I have to admit, I love this stuff and it’s one reason I miss hybrid technology in nmy CX-5. Then again, Mazda assures me that the 2020 CX-5 will have a hybrid option, which I’m going to guess will be the Toyota hybrid drivetrain system (given that Mazda already manufacturers one of the Toyota vehicles in their lineup). I feel like if we could all see the consequences of our more aggressive driving styles, we all might get to be a bit better drivers and save some millions of barrels of fuel each day.
Anyway, back to the RAV4! The interior dashboard offers a fairly compact cockpit in terms of controls, and it’s very comfortable to work with while you’re on the move:
In fact, most all of the controls I found I needed to access while on the road were accessible through the (increasingly overloaded) steering wheel. Look at all those buttons! Phone, stereo, cruise control, voice navigation, and more, all at your fingertips. We humans might need to evolve to having a few more thumbs, but this has also become fairly standard on modern vehicles (and some manufacturers offer secret buttons behind the steering wheel crossbar, which is even more confusing!)
Some critics of the 2019 redesign have said that the entertainment system screen feels ‘retrofit’ on the dashboard, but I found the overall design to be quite aesthetic, if a bit dull and unimaginative. Compare this to the dashboard of the Fiat 500X, for example, and you’ll realize just how much styling they’re omitting with this standardized dashboard.
The outside has styling to spare, however, including the windswept design of the top rack area:
Open up the back hatch (with the push of a button, of course) and there’s plenty of room:
Disappointingly, no 110V outlet on the side, however. That’s something I wish all car manufacturers would just add as a standard feature, actually. Makes it very nice if you tailgate or just want to charge up your computer en route to a client meeting.
The real star of the 2019 Toyota RAV4 Hybrid, however, is the new Toyota Safety Sense 2.0 system. That offers a lot of tech: pre-collision warning system with pedestrian detection, lane departure alert with steering assist, automatic high beams, dynamic radar cruise control (you’ll never look back once you drive a car with adaptive smart cruise control!), lane tracing assist and road sign assist. That’s a lot of tech jammed into a modest vehicle and a reflection of Toyota’s enthusiasm for the continued popularity of the RAV4 model.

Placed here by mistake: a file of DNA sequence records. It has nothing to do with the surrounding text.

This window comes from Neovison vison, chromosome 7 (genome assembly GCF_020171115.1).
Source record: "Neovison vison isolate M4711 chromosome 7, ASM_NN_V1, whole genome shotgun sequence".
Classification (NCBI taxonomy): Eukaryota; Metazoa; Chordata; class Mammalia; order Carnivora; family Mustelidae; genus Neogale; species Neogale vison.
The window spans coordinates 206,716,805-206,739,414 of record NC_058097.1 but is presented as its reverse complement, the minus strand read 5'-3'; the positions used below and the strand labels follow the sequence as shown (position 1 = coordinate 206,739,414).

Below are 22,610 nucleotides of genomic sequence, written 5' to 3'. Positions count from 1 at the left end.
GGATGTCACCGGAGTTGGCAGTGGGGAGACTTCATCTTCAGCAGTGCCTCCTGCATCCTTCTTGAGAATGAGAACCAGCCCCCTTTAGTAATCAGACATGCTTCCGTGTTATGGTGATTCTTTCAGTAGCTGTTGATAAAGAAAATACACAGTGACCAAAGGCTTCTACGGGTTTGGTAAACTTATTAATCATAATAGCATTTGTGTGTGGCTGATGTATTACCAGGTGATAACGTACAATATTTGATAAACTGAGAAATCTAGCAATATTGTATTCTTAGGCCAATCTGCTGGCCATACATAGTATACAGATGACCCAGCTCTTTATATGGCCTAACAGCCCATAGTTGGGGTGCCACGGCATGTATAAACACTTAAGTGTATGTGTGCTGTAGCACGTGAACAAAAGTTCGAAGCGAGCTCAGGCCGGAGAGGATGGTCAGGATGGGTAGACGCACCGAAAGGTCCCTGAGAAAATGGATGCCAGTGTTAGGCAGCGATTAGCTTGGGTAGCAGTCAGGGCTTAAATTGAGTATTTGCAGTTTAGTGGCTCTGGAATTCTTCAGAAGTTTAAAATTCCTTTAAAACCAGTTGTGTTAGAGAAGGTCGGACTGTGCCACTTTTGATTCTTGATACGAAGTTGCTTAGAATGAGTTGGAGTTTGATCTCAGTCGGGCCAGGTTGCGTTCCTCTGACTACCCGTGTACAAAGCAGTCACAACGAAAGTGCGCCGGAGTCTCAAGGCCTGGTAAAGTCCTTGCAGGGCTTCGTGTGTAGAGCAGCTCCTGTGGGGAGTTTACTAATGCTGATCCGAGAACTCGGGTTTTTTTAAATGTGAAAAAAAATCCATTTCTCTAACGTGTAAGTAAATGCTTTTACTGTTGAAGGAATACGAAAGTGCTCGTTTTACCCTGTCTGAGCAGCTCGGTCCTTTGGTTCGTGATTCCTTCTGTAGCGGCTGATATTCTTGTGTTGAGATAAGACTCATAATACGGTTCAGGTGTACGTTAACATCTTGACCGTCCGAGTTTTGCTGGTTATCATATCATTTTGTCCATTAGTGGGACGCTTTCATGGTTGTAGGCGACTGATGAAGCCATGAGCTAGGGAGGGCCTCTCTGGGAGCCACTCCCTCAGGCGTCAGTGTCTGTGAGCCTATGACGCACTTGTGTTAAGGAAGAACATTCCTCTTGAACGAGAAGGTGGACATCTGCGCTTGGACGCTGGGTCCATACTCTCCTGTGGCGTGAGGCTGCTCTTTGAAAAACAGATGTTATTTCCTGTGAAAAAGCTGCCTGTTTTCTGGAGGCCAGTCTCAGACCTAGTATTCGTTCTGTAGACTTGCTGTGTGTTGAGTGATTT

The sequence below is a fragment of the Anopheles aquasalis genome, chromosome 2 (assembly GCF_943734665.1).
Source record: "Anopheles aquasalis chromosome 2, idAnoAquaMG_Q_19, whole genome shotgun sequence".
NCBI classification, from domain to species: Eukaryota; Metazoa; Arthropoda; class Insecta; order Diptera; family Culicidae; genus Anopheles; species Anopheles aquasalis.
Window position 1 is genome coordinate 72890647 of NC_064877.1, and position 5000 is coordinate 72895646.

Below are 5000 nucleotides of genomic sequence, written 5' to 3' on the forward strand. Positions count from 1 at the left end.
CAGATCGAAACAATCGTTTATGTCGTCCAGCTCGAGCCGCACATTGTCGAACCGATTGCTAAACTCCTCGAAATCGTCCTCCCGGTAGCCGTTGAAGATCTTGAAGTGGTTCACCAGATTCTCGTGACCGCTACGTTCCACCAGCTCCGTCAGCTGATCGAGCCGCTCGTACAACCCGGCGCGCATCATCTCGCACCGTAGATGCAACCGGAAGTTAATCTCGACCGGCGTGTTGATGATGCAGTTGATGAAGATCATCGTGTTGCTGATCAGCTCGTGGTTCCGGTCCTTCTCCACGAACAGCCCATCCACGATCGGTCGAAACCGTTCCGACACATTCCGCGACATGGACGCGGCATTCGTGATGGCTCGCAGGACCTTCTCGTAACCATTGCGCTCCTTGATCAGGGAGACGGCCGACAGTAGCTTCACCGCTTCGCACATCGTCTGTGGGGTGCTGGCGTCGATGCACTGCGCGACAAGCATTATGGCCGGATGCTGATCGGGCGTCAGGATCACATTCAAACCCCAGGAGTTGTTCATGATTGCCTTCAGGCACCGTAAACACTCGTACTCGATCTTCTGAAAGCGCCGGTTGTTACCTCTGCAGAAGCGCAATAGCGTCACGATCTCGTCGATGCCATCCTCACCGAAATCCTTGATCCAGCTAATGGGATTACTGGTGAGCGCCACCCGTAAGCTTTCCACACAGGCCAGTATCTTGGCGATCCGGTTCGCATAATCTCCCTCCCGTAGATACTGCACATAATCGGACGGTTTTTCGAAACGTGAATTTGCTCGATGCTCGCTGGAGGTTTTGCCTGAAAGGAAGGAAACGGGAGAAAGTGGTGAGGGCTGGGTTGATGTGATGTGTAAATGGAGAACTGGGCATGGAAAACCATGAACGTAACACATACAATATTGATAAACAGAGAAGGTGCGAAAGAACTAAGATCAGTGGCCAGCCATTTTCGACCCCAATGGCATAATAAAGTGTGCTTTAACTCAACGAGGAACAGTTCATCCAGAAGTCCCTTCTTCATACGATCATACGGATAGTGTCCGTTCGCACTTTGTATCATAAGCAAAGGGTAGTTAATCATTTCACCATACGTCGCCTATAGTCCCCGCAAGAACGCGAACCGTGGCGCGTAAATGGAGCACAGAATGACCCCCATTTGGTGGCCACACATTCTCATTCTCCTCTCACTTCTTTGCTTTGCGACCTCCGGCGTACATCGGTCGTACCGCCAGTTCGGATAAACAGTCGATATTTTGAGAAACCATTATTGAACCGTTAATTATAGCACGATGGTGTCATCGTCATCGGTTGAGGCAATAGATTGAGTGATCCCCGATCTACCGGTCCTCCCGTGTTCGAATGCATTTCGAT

One thing to know about the RAV4 Hybrid is that it does significantly lower your towing capacity. The standard 2.5-liter gas engine model can pull up to 3,500 pounds, but the Hybrid capacity is about half of that, 1,750 pounds. Enough for a boat or modern hipster mini-trailer, but this is not your best option if you have something substantial you want to have chugging along behind your compact SUV. Really, though, that’s about all the complaints I have with this terrific vehicle. Fun to drive, comfortable for a family of four, with decent cargo capacity, nice styling and oodles of safety features add up to making this one of the most desireable vehicles on the market.
AS DRIVEN: 2019 TOYOTA RAV4 HYBRID XSE AWD SUV with 2.5L DOHC 4-cylinder engine, electronic continuous variable transmission and Sport/Eco/EVT/Trail and Normal drive modes. MSRP: $33,700. Additional options included with the XSE: XSE Weather Package, Entune 3.0 Premium Audio, XSE Technology Package and carpet and floor mats. As driven: $37,699.00.
Disclosure: Toyota loaned me the RAV4 for a week to drive in return for this review. Thanks, Toyota!